When You Make Banana Bread In Morocco, You Experience A Journey
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When You Make Banana Bread In Morocco, You Experience A Journey

A slightly comical retelling of real events.

When You Make Banana Bread In Morocco, You Experience A Journey

So, I have been in Morocco for almost three months now and I was desperately craving a taste of home. I thought this would help my comfort food craving and also let me share a taste of America with my host family. I have made banana bread a million times and it is always super easy. I knew being in Morocco would change things a bit but I was not prepared for this entire process. I am still laughing at myself, so enjoy my story.

So, this banana bread process started about a week ago. I saw we had a lot of bananas, decision made. It took about three days for me to be able to get all of the ingredients I needed. Language barrier plus Moroccan stores equaled complicated.

I finally walked about 20 minutes to the closest grocery store and found chocolate chips, which are rare in Morocco, as well as a loaf pan, vanilla extract, and measuring cups. My host family does not have a scale or any measuring cups or spoons and I definitely do not have the skills to wing it. We found one huge measuring cup that listed the grams for flour and sugar as well as the milliliters for liquid, so then I had to convert the recipe I was using into metric.

During this whole time in the grocery store, there are so many people I have to weave around and I take forever trying to make sure I am getting the right thing since it is all in non-English. The store is also so hot and muggy because everyone from Meknes is there.

There was just a lot happening and I still needed to go to at least two other places to get the rest of my ingredients. I finally reach the check out counter and the woman tells me the pan I went to buy, which had no price or any information on it, was supposed to be a pack of three.

Exhausted, I had to say no thanks to the pan and try to worry about it later.

My next stop was to find a small store which is the equivalent of an American convenience store. There is at least one on every block in Morocco and it's usually one man who sells everything, from eggs to sodas to nail clippers. So, I go to the man because I need nuts. I ask for two handfuls of walnuts and he measured with his hands exactly that amount. That was done. Then despite the fact that it was around 9 p.m., I went on a mission for a loaf pan.


The next day, I had to walk 20 minutes back to the same grocery store to acquire a loaf pan, some ingredients for dinner, butter, and my dignity. I also had to walk to a pharmacy, because they were closed the day before, in order to get baking soda. Yes. In Morocco they do not sell baking soda in a grocery store. I asked the pharmacist why they don't sell baking soda in grocery stores and she said, "because they wouldn't be able to handle it."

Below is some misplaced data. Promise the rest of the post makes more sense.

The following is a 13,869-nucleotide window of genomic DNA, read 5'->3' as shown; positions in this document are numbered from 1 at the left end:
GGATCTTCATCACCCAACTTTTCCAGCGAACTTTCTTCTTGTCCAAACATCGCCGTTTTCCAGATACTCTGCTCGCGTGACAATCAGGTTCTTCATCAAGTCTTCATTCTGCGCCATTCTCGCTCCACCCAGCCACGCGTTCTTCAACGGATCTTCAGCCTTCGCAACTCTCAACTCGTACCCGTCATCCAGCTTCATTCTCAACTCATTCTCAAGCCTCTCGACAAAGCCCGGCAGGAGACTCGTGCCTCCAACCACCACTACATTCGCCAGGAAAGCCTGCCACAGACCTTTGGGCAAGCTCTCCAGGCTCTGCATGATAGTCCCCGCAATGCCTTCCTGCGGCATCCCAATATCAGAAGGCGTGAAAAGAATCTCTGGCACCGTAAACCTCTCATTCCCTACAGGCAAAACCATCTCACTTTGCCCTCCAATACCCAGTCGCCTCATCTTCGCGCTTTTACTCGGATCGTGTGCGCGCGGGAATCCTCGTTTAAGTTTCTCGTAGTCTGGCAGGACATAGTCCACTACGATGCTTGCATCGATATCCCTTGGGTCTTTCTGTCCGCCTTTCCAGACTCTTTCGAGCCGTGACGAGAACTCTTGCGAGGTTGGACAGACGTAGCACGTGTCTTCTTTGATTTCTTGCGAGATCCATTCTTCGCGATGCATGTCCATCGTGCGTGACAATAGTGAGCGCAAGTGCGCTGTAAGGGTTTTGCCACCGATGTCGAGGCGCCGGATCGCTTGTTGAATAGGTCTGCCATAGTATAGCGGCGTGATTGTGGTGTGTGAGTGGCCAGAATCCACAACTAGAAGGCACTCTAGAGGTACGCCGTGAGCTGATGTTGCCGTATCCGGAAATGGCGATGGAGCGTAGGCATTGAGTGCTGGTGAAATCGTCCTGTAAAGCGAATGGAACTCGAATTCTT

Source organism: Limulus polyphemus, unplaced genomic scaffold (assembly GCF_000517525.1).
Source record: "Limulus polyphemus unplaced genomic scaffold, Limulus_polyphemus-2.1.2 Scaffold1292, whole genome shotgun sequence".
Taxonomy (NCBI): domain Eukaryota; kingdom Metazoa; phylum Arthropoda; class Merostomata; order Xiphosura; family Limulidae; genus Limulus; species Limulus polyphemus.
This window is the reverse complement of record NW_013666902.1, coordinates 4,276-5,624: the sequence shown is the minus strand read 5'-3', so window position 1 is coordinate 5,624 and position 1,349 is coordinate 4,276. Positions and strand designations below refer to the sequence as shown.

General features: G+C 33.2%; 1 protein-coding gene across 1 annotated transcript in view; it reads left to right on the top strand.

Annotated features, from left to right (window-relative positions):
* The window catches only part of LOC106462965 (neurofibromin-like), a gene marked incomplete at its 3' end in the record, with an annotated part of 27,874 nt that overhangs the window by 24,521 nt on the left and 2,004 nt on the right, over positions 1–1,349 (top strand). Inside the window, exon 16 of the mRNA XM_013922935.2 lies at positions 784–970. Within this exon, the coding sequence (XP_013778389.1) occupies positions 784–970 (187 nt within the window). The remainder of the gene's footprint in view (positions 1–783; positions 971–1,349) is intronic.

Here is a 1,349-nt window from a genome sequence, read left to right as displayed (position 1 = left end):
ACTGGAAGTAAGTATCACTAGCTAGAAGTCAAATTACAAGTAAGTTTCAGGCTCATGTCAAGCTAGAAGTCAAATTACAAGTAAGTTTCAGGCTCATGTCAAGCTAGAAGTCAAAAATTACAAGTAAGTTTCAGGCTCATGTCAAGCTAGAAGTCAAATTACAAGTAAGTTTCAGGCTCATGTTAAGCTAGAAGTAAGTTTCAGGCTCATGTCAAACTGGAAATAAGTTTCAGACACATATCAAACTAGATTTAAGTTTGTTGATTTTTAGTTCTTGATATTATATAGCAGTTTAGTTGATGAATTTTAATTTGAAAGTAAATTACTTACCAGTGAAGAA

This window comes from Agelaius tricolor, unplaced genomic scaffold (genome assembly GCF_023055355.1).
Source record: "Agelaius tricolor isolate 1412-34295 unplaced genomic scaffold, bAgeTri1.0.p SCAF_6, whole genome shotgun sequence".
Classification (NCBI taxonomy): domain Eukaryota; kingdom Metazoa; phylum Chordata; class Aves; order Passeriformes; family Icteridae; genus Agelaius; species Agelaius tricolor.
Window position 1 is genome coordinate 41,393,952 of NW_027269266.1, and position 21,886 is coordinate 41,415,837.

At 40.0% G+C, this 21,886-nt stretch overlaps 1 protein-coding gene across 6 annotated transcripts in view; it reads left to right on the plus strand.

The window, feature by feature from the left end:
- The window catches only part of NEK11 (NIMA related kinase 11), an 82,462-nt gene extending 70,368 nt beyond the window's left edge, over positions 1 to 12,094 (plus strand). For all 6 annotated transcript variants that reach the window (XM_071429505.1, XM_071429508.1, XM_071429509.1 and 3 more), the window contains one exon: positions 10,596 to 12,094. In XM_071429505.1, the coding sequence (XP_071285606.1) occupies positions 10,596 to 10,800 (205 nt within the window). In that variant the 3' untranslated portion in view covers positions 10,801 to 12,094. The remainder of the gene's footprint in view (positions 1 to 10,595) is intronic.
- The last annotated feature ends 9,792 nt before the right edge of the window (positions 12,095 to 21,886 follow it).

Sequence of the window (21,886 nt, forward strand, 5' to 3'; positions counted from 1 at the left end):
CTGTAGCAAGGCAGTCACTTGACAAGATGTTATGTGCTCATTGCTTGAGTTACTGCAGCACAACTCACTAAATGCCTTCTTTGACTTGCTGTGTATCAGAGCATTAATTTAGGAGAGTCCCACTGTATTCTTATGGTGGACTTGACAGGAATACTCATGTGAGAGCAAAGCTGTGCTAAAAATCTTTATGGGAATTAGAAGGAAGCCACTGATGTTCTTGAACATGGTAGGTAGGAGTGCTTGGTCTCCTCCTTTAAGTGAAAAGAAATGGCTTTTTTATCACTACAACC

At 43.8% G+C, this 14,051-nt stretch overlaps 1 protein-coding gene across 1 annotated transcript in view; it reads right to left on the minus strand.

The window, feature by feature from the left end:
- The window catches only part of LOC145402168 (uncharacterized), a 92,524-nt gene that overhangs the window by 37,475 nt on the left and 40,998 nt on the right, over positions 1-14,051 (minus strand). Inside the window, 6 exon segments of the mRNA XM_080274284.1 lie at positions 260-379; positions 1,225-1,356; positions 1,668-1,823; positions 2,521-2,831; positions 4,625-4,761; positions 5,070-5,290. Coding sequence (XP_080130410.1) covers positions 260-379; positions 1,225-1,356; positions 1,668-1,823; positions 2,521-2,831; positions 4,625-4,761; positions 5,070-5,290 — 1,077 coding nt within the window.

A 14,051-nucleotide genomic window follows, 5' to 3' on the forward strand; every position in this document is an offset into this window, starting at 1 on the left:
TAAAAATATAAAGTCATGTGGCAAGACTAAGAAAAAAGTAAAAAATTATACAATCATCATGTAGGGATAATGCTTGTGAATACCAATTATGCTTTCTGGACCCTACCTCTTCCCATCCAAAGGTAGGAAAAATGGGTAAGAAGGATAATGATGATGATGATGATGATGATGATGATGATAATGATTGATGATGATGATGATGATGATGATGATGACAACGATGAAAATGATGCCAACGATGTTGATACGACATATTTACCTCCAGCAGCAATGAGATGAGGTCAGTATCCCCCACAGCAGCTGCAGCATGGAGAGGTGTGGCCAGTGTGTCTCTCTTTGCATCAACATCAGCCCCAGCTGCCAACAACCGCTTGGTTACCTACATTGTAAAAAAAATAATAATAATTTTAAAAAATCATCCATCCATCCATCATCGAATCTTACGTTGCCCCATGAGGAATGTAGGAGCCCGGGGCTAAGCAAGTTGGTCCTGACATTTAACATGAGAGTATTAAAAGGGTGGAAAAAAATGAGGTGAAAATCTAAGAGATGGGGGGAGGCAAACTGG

So, there's that.

Unfortunately, at this point in the evening, I had to make dinner and did not have time to make my banana bread. I had all the ingredients but no time.

Here we are on day three of acquiring ingredients and about day seven of my banana bread mission. I am exhausted and trying to prepare for an important phone call but decide the banana bread must be made. Alas, I had flour, sugar, eggs, butter, nuts, chocolate chips, baking soda, vanilla, a loaf pan, and salt. I had everything I needed, except bananas. I had worked so hard to get everything I needed that the massive amount of bananas had been eaten.

Now, I am ashamed to say that I actually cried at this point. I mean I cried a lot throughout this process because I was displacing my stress about midterms and homesickness onto this banana bread. I'm not proud, but it happens. So, my host family generously went to acquire bananas for me.

No tears there.

Now, the baking process begins. I have solid, cold butter and no stand mixer or electric beater to cream it. So, I used my hands to mash the butter into a soft glob. Add sugar and repeat the process. I mashed my bananas and added my egg. I added flour and the rest of the ingredients into the bowl. I decided to throw into the entire bag of chocolate chips because at this point, it was necessary.

Voila! I finally had a batter and some hope.

I greased my pan with butter only to realize I never washed it. So then I had to wash the butter I just rubbed all over the pan off only to apply more butter. Added my batter and headed up to the roof. I am not crazy, the oven is on the roof. In Morocco, they use gas ovens instead of electric ovens, so this was a new experience for me. I am not complaining at all. I just already have a hard time making things when I can set the oven to 350 and set a timer.

So, I have no clue how hot this oven is, all I know is it's hot.

After about 15 minutes I take a peek only to realize that my banana bread, which needed to cook for an hour, looked baked. Upon closer investigation, it was soup on the inside and golden brown perfection on the outside. A dilemma. I had expected something like this would happen but was ill-prepared to handle the situation. Using my Food Network knowledge, I wrapped it in aluminum foil and continued to bake my banana bread.

In the end, it was extremely dark, not burnt, slightly gooey, but overall a semi-success.

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